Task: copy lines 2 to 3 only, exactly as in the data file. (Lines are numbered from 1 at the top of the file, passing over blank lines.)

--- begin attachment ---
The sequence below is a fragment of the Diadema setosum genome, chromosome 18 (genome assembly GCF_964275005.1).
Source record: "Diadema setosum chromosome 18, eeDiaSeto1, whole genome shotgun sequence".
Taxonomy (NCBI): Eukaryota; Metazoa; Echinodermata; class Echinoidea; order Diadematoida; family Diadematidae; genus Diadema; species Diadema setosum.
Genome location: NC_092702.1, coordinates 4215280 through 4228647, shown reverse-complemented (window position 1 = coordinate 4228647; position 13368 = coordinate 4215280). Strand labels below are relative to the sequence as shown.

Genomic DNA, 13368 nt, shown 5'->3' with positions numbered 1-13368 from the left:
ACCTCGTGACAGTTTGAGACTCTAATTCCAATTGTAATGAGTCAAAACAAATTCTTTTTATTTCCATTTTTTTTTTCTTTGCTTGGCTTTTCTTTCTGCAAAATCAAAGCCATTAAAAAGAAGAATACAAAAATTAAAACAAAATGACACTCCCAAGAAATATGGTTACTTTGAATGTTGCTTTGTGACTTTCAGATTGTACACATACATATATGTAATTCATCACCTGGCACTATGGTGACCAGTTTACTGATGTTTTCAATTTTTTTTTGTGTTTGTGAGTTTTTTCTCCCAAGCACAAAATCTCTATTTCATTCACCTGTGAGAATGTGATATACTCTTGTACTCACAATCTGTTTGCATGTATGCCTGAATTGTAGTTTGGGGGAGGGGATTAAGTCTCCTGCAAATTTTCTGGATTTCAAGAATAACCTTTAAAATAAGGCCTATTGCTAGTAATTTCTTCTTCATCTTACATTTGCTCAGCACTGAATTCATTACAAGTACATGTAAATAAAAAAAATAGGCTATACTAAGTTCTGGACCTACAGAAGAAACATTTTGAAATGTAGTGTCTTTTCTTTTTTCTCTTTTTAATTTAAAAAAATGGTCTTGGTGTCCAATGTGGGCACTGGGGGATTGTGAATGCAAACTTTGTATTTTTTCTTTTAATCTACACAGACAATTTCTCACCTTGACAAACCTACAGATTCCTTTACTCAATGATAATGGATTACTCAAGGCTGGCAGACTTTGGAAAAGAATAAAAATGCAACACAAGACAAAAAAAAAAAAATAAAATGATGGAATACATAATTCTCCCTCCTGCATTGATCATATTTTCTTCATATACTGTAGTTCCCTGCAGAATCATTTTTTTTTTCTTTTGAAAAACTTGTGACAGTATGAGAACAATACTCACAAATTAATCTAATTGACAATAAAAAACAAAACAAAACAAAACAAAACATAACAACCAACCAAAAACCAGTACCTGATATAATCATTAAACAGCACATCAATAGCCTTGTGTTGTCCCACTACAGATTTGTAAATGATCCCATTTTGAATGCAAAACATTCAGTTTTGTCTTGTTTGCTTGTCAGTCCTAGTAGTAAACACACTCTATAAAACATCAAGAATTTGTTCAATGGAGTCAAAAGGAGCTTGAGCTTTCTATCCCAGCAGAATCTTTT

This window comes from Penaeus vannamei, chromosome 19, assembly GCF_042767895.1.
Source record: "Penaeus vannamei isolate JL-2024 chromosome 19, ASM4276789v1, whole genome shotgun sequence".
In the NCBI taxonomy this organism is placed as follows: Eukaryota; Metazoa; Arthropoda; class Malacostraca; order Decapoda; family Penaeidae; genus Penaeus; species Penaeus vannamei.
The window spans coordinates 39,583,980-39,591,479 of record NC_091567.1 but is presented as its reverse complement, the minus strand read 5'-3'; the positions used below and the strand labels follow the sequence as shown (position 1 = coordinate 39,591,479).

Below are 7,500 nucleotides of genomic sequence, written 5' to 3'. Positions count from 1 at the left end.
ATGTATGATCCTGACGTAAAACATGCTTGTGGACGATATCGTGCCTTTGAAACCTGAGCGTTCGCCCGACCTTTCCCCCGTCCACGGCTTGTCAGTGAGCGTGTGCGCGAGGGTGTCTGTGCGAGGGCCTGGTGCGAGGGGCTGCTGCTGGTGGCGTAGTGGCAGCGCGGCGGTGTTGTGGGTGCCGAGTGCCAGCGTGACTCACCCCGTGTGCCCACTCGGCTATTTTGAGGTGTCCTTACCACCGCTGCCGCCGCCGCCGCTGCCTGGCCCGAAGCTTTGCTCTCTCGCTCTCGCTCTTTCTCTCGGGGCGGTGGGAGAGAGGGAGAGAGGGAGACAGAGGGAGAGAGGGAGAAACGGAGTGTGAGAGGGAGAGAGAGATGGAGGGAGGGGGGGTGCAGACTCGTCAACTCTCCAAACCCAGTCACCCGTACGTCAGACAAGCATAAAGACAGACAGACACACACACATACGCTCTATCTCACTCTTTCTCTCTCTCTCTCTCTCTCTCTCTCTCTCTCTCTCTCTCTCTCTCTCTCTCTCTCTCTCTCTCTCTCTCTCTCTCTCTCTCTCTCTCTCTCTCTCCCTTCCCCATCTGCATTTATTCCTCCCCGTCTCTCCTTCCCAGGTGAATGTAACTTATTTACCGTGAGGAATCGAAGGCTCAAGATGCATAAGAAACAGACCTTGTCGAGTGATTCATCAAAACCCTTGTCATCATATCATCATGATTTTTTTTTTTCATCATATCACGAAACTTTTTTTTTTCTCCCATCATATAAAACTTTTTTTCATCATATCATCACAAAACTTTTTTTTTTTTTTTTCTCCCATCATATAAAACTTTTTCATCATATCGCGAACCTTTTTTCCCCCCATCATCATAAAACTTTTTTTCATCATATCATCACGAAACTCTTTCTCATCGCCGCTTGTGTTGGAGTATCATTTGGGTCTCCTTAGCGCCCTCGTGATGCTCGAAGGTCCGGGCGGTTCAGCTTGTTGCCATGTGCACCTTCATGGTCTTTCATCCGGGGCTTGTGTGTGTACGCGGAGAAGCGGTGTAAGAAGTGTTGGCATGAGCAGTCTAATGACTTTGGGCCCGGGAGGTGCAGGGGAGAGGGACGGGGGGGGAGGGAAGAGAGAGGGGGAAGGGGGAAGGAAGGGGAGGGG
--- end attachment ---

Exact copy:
Source record: "Diadema setosum chromosome 18, eeDiaSeto1, whole genome shotgun sequence".
Taxonomy (NCBI): Eukaryota; Metazoa; Echinodermata; class Echinoidea; order Diadematoida; family Diadematidae; genus Diadema; species Diadema setosum.